Resplendent, a brief history of women through art

FEMALE FORWARD: New England Regional Art Museum curator Rachael Parsons talks about her first all-female collection, Resplendent.

FEMALE FORWARD: New England Regional Art Museum curator Rachael Parsons talks about her first all-female collection, Resplendent.

FROM the centre of the room, the colours are so seamless you almost fail to notice that you are sitting in the middle of a brief history of women – curated by Rachael Parsons.

Resplendent, an all-female exhibition turns the spotlight on those that have, in the art world, been largely ignored.

“I think there have been improvements but there are still huge disparities, and that’s worth continued attention,” Ms Parsons said.

“This exhibition used a very loose thematic which was colour – colour is something that women have been particularly adept at and experimental with.

“We see a lot of experimentation and quite innovative use of colour, women have consistently been at the forefront of that experimentation.”

The exhibition itself is not overtly feminist, there’s no sign above the door that reads “No Boys Allowed” – but there is a feeling of quiet indignation.

A lot of the older work features household objects, still life or floral arrangements.

“There was a shift in modernism to an importance in the domestic space, instead of your home being a place where you slept and lived – how your home looked became more and more important,” she said.

“Still life and interiors was a genre of painting women were encouraged to do, because they weren’t really able to contribute to historic painting which was considered to be the height of painting.

“They weren’t allowed to do life drawing because it was considered too risky.”

As a woman, Ms Parsons said she her own challenges give her a more detailed insight into the way these artists may have felt.

“I think there’s something to be said about people from within a marginalised group having that voice and giving that perspective – I think that’s critical, especially when you’re working with something like Indigenous art,” she said.

“There’s sensitivities and protocols and aspects that can’t be understood by someone who’s outside of that.”

The exhibition is open until August 13 at the New England Regional Art Museum.

RESPLENDENT: New England Regional Art Museum director Robert Heather is excited to present an all-women exhibition. The exhibition was curated by Rachel Parsons.

RESPLENDENT: New England Regional Art Museum director Robert Heather is excited to present an all-women exhibition. The exhibition was curated by Rachel Parsons.

Word from the director

The new exhibition Resplendent: Female artists in the NERAM collections offers visitors a colourful vision of the artworks that has been produced by women over the past 100 years in Australia.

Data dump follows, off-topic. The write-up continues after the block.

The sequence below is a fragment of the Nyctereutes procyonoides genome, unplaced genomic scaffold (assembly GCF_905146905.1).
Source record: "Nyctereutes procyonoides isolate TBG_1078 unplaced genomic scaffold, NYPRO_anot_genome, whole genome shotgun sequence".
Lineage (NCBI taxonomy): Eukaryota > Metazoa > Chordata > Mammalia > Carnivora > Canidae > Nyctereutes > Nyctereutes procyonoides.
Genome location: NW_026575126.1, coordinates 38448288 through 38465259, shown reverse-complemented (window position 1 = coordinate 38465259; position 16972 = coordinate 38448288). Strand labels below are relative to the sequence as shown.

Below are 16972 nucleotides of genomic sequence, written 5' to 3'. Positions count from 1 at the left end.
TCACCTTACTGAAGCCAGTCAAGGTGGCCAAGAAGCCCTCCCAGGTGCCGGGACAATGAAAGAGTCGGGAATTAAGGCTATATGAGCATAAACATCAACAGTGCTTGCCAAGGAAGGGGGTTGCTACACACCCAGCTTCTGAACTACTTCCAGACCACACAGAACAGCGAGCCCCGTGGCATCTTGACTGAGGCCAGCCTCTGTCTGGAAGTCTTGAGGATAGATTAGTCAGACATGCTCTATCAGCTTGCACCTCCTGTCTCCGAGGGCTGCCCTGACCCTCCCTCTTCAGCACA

New England Regional Art Museum director Robert Heather said they wanted to showcase how important women artists have been in the development of Australian art, and the amazing range of works in the gallery collection.

“What is interesting is that the nationally significant Howard Hinton Collection includes many women artists from the 1920s to 40s, an era when women artists were effectively ignored in Australian art history,” he said.

“The display opens with a selection of works by Armidale born artist Thea Proctor who studied at New England Girls School before becoming a leading light in the Australian and international art scene in the first half of the twentieth century, one of the few women artists of the era whose talents were widely recognised.”

The exhibition explores the work of women artists in experimenting with colour from the early 1900s through to the present day and includes works by a range of leading artists including Cressida Campbell, Elisabeth Cummings, Mary Edwards, Barbara Hanrahan, Elaine Haxton, Nora Heysen, Mandy Martin, Charlotte Moorman, Margaret Olley and Margaret Preston.

Exhibition curator Rachel Parsons said Resplendent examines the ongoing fascination with colour as a starting point to make connections between the works of women found at NERAM.

“The works range from the marginalised genres of flower paintings and still lifes through to large scale abstract works, but an enduring theme is how artists have often returned to depicting images of domestic life as a symbol of feminist independence with creative expression and personal identity,” she said.

“Another strength is the range of portraits where there is often an intimacy and openness which perhaps reflects the familiarity and friendship that is made possible by their shared experiences and sensibility as women.”

Hundreds gathered at the harbour for Sydney Writers' Festival 2016.

Hundreds gathered at the harbour for Sydney Writers' Festival 2016.

Writers’ festival is live and local

After the success of Live & Local in 2016, the Sydney Writers’ Festival will return to Armidale for the weekend of May 26 to 28.

One of Australia’s best-loved forums for literature, ideas and storytelling, the Sydney Writers’ Festival will stream its headline events from Roslyn Packer Theatre in Walsh Bay direct to cities and towns throughout the country. 

The Armidale venue will be the newly opened War Memorial Library.

So prepare to be stimulated and engaged by conversations, debates and discussions as the Festival brings the world’s finest authors to Armidale in real time.

As well as hearing new ideas from great thinkers, audiences can participate in Q&A sessions at each event, sending questions direct to the Sydney stage via a live feed.

Live & Local will be facilitated by the the Armidale Regional Council and the New England Writers’ Centre.

For information about guest speakers and program details at swf.org.au/live.